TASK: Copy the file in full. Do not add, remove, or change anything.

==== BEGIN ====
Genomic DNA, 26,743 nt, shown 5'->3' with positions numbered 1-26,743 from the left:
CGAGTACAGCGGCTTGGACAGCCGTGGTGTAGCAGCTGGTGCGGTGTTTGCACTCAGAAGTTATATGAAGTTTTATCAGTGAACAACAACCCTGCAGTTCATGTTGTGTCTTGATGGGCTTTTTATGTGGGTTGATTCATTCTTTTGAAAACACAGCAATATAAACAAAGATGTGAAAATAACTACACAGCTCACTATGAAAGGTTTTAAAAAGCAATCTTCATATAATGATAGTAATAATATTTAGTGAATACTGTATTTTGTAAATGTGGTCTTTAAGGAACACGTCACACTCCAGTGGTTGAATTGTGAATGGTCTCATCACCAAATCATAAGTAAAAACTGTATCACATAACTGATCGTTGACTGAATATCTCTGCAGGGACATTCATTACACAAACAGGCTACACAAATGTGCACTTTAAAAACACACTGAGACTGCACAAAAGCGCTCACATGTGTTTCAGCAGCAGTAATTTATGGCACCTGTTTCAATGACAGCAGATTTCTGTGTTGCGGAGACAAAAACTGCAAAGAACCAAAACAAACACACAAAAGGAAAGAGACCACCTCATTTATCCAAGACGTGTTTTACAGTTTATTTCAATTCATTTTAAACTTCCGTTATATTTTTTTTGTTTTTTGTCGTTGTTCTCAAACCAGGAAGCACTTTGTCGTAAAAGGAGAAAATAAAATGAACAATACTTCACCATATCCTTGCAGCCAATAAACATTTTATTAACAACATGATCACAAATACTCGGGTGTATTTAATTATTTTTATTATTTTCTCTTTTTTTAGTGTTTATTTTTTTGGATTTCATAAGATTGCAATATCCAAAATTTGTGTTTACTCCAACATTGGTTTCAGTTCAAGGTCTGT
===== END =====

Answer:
Genomic DNA, 26,743 nt, shown 5'->3' with positions numbered 1-26,743 from the left:
CGAGTACAGCGGCTTGGACAGCCGTGGTGTAGCAGCTGGTGCGGTGTTTGCACTCAGAAGTTATATGAAGTTTTATCAGTGAACAACAACCCTGCAGTTCATGTTGTGTCTTGATGGGCTTTTTATGTGGGTTGATTCATTCTTTTGAAAACACAGCAATATAAACAAAGATGTGAAAATAACTACACAGCTCACTATGAAAGGTTTTAAAAAGCAATCTTCATATAATGATAGTAATAATATTTAGTGAATACTGTATTTTGTAAATGTGGTCTTTAAGGAACACGTCACACTCCAGTGGTTGAATTGTGAATGGTCTCATCACCAAATCATAAGTAAAAACTGTATCACATAACTGATCGTTGACTGAATATCTCTGCAGGGACATTCATTACACAAACAGGCTACACAAATGTGCACTTTAAAAACACACTGAGACTGCACAAAAGCGCTCACATGTGTTTCAGCAGCAGTAATTTATGGCACCTGTTTCAATGACAGCAGATTTCTGTGTTGCGGAGACAAAAACTGCAAAGAACCAAAACAAACACACAAAAGGAAAGAGACCACCTCATTTATCCAAGACGTGTTTTACAGTTTATTTCAATTCATTTTAAACTTCCGTTATATTTTTTTTGTTTTTTGTCGTTGTTCTCAAACCAGGAAGCACTTTGTCGTAAAAGGAGAAAATAAAATGAACAATACTTCACCATATCCTTGCAGCCAATAAACATTTTATTAACAACATGATCACAAATACTCGGGTGTATTTAATTATTTTTATTATTTTCTCTTTTTTTAGTGTTTATTTTTTTGGATTTCATAAGATTGCAATATCCAAAATTTGTGTTTACTCCAACATTGGTTTCAGTTCAAGGTCTGT